For years women born in the 1950s have been fighting for pension justice, including over 7000 women living here in Inverness, Nairn, Badenoch & Strathspey.

Despite paying year after year into their pension, over 2.6 million women born in the 1950s have to wait up to an additional two and a half years before they can retire. All because of ham-fisted changes made many years ago that adjusted pension qualifying ages for women from 60 to 65, increasing to 66 years of age from 2020.

Successive UK Governments failed to tell these women about the pension changes which were agreed back in 1995—leaving many of them without adequate time to plan for their future. The first many knew about the changes were when they saw reports in the news many years later.

Determined to fight this injustice, women affected came together and set up a Women Against State Pension Equality campaign group. The WASPI women have been fierce and unwavering in their drive to get the justice they deserve. My SNP colleagues and I will continue to do all we can to support their campaign to urge the UK Government to right this wrong.

Last week, their campaign received another significant justification when the independent Parliamentary and Health Service Ombudsman (PHSO) found that the Department of Work and Pensions (DWP) had dragged its heels over crucial communications with those affected by the changes.

The UK Government sent targeted mailings in 2009 to inform those affected, but letters paused again in 2011 while legislation affecting the very same women passed through Parliament, adding to the confusion. Letters then resumed in 2012 – by then, it was too late for women who had planned the next stage of their lives around what they had understood to be their retirement age.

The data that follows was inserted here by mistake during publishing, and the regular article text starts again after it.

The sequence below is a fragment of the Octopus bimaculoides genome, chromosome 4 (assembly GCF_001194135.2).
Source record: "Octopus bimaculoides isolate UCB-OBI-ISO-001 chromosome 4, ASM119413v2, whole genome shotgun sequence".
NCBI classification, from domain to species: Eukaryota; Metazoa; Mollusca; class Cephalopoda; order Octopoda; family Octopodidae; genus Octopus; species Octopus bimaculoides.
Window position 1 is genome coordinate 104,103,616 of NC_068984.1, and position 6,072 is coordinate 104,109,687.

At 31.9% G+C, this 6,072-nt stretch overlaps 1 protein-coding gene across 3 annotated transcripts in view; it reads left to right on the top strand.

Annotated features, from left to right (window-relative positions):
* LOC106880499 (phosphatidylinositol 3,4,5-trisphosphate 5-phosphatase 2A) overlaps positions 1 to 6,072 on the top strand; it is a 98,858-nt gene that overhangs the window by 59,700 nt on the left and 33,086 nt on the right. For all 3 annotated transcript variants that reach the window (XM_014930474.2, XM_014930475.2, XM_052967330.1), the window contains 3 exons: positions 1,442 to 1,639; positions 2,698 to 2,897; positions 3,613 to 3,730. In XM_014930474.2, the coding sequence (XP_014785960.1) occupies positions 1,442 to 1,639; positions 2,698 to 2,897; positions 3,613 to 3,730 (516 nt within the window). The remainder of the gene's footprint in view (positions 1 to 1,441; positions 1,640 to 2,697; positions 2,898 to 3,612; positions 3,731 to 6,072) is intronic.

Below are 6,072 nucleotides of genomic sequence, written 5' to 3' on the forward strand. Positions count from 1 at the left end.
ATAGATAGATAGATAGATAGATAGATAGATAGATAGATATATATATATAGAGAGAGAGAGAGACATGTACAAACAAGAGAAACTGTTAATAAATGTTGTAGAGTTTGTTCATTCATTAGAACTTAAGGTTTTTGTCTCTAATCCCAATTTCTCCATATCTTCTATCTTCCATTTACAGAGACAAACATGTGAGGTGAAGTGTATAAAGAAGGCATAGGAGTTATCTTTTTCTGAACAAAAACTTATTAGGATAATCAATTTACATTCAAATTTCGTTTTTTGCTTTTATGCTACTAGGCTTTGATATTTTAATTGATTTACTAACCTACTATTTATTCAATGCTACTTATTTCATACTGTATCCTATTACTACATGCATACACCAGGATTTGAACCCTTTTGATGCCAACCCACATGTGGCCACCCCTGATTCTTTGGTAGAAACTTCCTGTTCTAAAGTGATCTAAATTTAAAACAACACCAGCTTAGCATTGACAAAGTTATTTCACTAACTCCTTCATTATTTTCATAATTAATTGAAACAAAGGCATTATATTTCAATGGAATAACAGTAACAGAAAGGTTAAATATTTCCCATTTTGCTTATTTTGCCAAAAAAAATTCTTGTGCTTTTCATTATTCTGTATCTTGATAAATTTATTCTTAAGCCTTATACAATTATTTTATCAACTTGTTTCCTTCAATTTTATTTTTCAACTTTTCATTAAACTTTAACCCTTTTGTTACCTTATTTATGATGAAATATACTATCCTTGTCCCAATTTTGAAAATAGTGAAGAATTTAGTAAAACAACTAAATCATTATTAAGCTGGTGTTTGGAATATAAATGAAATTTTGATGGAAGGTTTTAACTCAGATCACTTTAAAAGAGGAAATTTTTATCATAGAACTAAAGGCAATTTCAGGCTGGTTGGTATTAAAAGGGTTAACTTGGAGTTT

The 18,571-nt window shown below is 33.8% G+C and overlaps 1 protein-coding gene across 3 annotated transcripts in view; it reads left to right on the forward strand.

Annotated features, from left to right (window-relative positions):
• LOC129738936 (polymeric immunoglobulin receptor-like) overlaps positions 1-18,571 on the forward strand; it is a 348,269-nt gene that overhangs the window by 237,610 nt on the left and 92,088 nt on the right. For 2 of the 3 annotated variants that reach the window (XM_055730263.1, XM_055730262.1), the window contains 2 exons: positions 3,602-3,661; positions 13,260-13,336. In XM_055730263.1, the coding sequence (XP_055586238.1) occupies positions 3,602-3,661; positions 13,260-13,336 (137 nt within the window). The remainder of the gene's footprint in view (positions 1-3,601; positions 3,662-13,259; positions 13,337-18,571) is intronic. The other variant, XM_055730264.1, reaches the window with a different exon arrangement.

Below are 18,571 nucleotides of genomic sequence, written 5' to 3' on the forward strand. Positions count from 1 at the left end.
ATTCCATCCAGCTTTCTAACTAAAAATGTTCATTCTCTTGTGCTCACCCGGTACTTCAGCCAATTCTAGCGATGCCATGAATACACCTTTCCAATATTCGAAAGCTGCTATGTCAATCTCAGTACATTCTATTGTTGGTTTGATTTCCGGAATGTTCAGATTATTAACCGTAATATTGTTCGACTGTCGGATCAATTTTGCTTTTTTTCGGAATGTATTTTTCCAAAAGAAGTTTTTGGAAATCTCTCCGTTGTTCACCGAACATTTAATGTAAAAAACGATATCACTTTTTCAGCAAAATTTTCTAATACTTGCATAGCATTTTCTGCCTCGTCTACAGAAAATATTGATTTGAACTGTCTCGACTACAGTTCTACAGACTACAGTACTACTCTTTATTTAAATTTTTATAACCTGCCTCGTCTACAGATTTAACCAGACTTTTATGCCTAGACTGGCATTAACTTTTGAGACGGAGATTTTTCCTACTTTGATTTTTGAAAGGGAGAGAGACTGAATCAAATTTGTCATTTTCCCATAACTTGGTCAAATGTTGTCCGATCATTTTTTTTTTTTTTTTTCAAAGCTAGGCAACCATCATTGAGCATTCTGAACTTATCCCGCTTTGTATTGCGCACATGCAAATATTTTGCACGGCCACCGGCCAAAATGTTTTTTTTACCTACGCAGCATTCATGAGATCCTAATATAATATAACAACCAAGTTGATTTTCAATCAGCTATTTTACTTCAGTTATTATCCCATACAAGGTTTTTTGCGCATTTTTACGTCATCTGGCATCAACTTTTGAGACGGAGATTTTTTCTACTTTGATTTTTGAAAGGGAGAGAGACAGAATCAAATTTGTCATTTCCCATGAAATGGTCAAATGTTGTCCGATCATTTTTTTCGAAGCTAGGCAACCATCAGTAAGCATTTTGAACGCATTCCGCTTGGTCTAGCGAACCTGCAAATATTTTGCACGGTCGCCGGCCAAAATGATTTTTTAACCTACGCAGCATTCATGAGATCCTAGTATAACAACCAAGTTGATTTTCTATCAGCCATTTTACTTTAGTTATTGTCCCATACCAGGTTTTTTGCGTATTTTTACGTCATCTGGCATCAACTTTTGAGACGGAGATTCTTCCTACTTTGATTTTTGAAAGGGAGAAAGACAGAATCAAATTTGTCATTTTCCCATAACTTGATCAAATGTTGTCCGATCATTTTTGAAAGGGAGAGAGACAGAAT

The WASPI campaign group point out that although the letters sent out were concise, clear and targeted, they were ultimately useless because they were delivered so late – over 14 years after the changes were agreed. Women had been expecting their pensions, had no time to plan for their very delayed retirement. Those who had made decisions on out-of-date knowledge were left high and dry.

The Ombudsman’s report is damning of the DWP’s handling of communications with the women affected, effectively finding that ministers continued to take the same action despite knowing it wasn’t working and that women were being left in the dark about their retirement.

We all accept that changing life expectancy patterns requires governments’ response, but the treatment these women have endured is profoundly unfair. Had they been informed about the pension changes, they would have had time to plan, and for many, that would have included making different financial decisions.

Undoubtedly, women born in the 1950s have suffered an enormous injustice that the Ombudsman has now recognised. They’ve been robbed of the retirement they deserve. Its high time the full effect of the catalogue of errors by successive administrations is accepted and rectified by the UK Government.

For more on WASPI visit their website here.

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